Monday, September 1, 2014

The Marrying of Chani Kaufman; Eve Harris

Grove Press - 2014

Set in 2008, the neighborhood of Golders Green, London, The Marrying of Chani Kaufman, tells the story of an ultra-orthodox Jewish couple about to be be married and how the Hasidic culture views love and marriage.

Baruch Levy, 20 is determined to marry Chani Kaufman,  19, a young woman he was attracted to the minute he saw her across the room. The background of the two couldn't be more different, except for their religious backgrounds. Baruch is the oldest son of a very wealthy family. His mother is a social status conscious snob.  When Baruch tells his parents about the young woman he wants for his wife, they are not too happy with his choice. Baruch is a respectful son, but at the same time, he will not allow his parents to make him rethink his choice.

Chani, is one of 11 children (8 daughters) and lives in a somewhat rundown home. She has not had the privilege of a seminary education, which by custom ranks high in choosing a mate. Chani thinks Baruch will make a good husband, but she seems more interested in leaving the confines of her strict religious life.  When she thinks about her wedding and especially about what the wedding night might be like, she's nervous -- no terrified of the wedding night ritual.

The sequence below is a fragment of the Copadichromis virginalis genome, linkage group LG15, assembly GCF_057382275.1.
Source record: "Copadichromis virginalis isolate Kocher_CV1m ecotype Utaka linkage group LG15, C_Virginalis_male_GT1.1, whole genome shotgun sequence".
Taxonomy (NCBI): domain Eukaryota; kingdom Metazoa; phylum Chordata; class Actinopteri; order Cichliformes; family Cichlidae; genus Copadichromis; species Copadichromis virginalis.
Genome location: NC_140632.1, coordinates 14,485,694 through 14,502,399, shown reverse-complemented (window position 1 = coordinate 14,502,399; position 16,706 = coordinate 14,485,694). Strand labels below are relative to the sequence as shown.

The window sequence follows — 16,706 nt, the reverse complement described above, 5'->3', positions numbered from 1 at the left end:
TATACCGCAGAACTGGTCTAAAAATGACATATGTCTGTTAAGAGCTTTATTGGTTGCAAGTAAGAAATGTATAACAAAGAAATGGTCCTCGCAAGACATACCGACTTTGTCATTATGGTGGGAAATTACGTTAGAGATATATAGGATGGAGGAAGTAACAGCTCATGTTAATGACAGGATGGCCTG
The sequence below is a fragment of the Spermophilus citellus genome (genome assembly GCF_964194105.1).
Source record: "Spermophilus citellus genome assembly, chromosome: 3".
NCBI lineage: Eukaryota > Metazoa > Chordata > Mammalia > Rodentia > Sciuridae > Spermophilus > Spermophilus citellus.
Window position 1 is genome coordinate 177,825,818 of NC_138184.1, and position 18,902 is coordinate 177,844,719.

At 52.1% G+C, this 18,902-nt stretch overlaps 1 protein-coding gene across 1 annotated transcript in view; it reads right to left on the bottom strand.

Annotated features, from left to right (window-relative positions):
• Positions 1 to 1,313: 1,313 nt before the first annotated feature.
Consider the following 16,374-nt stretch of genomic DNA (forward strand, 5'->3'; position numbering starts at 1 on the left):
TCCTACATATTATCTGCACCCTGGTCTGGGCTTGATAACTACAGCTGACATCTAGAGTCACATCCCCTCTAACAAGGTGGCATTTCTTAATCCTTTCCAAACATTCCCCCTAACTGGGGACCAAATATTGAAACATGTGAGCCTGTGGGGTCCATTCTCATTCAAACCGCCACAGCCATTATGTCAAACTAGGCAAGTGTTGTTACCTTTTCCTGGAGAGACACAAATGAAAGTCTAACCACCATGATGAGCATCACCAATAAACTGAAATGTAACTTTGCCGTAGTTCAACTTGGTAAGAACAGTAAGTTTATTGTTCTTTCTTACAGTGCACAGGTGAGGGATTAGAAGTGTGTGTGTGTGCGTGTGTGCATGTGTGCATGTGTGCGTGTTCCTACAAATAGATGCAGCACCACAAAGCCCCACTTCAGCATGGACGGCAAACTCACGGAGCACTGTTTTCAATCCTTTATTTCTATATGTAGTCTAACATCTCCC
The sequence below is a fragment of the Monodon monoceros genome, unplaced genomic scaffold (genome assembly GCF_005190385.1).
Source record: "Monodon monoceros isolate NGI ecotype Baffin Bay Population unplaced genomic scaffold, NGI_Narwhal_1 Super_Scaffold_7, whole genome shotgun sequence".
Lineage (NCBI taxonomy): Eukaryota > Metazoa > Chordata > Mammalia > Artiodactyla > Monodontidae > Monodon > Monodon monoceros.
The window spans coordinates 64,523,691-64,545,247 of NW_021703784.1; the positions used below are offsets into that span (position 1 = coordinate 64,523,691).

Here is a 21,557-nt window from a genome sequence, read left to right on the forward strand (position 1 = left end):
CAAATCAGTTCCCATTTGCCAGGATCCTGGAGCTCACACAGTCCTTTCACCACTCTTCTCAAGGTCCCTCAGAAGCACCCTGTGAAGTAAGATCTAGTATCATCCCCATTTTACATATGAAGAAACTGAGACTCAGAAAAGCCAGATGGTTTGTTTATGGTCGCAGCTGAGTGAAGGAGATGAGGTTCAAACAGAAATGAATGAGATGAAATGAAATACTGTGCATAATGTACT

The author has written and eye opening book the I think many outsider's to the ultra Orthodox religion, like me will enjoy. The story opens as Chai is preparing for her wedding and takes the reader back in time when the Rabbi and his wife were advising the young couple about marriage.  The flashbacks help to explain the reactions of the present day family members.  The story flows well and is told in a fun manner. Most of the characters are both sympathetic and likeable as well. Chani in particular was one I admired -- headstrong, determined and smart. This is a great book for readers who are interested in learning about other religious customs and beliefs .

4/5 stars


  1. Like you, I really know nothing about Hasadic Jews, but it sounds fascinating. Thanks for pointing out this book.

  2. Okay, now you and Mari both recommend this one - I may have to pick it up. I do like to learn about other cultures and religions.

  3. I'm so glad you enjoyed this! I was poking around your blog tonight and it's great to read this review & see you liked the book too! :-)


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